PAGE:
Clipping from The Arcade - December 14, 1956
Collection of Ray Marin (click on image to enlarge)
For modern teenagers it's hard to imagine a world without television, I-pods or video games, but young people as late as 1950 had little access to popular entertainment images outside of movies, comic books and the "funnies" (comic strips) in newspapers. Not surprising, comic characters had nearly universal recognition and representation. Lots of American kids, and even towns, got stuck with comic book nicknames. Among the most famous of these was Harry Lillis Crosby, who the world knows as "Bing".
Many newspapers carried special "Sunday Comics", and the antics of characters were the subject of weekly discussions. One such comic strip was "The Bingville Bugle" by the cartoonist/wit Newton Newkirk. The theme of the series was that of a "hilly-billy" newspaper. A 15 year old Valentine Hobart, amused by Harry Crosby's droll laugh called him Bingo, his other buddies modified it to Der Bingle, and it evolved into his world famous name Bing Crosby. By the time Crosby got to Gonzaga College in eastern Washington, even his professors called him Bing.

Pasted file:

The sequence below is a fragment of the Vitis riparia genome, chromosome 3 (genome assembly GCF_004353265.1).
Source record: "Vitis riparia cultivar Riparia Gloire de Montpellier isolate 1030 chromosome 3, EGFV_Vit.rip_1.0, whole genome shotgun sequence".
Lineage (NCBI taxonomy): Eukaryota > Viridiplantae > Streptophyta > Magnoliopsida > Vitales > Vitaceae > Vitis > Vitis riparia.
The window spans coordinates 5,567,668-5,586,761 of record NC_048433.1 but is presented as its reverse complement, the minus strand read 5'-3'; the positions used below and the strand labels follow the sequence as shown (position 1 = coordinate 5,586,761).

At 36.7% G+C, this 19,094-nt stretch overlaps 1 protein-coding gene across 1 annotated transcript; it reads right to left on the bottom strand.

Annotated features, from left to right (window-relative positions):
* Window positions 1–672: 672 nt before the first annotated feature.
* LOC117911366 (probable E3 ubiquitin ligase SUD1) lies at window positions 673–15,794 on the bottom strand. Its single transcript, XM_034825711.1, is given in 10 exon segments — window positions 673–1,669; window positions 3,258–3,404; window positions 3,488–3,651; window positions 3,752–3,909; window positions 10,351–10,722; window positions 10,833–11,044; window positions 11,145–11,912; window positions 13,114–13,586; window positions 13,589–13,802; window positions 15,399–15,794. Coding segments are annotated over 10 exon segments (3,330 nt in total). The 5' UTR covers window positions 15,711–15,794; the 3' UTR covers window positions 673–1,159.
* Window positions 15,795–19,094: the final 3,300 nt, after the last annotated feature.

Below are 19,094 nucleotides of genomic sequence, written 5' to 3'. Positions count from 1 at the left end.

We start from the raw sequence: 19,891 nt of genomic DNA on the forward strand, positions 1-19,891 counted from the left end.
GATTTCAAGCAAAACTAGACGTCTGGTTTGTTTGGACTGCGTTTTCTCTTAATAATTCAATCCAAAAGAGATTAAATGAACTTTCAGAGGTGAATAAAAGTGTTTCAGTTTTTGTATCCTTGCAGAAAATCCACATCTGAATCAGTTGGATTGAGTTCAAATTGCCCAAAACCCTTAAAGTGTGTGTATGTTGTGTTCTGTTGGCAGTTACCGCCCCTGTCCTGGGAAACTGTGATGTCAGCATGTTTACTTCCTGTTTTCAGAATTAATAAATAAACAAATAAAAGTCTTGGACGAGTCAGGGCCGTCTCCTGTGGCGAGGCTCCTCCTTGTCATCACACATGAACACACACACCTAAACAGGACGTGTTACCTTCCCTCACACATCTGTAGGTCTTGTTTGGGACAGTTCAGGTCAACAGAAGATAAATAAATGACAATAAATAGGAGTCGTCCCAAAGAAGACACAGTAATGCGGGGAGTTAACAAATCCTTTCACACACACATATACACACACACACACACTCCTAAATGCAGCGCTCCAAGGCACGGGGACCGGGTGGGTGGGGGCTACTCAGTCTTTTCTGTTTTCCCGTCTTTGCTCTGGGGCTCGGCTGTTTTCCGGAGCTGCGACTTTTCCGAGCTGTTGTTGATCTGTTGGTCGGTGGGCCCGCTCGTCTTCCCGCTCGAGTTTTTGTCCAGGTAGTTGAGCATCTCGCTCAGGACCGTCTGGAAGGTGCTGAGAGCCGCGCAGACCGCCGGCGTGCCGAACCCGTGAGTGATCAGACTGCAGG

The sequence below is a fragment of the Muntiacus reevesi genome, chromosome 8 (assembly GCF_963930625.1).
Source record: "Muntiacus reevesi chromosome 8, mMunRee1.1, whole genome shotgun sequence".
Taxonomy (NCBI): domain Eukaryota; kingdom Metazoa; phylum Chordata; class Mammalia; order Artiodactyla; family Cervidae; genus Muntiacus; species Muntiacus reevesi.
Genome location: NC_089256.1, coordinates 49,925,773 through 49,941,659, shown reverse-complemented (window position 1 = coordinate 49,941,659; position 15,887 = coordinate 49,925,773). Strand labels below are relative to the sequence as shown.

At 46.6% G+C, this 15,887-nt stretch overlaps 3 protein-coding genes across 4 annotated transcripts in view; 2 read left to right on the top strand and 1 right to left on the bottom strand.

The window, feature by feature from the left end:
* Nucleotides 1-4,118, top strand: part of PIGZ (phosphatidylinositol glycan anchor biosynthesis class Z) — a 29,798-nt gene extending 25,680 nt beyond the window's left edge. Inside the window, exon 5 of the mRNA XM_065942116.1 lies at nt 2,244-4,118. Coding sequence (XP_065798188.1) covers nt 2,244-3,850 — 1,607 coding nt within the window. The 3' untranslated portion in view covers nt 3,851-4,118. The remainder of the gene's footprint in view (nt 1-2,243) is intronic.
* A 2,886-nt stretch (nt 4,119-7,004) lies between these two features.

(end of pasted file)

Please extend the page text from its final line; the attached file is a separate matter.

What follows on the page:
Take a peek at a copy of the July 19, 1914 edition of the Bingville Bugle at this webiste:
By the mid 1940s, Bing Crosby was one of the most popular entertainers in the world. His radio broadcasts and USO performances won him world-wide recognition. In 1944, Crosby had a smash record called "The San Fernando Valey", written by Gordon Jenkins. Bingville became the insiders' nickname for North Hollywood, Studio City and Toluca Lake, where Bing Crosby and his family lived, went to church and did their everyday shopping.
Copies of the Arcade (North Hollywood High School's student newspaper) in the mid 1950s regularly referred to the high school and the nearby towns from which students came as Bingville. Read some of the Archade newsletter from 1954 at: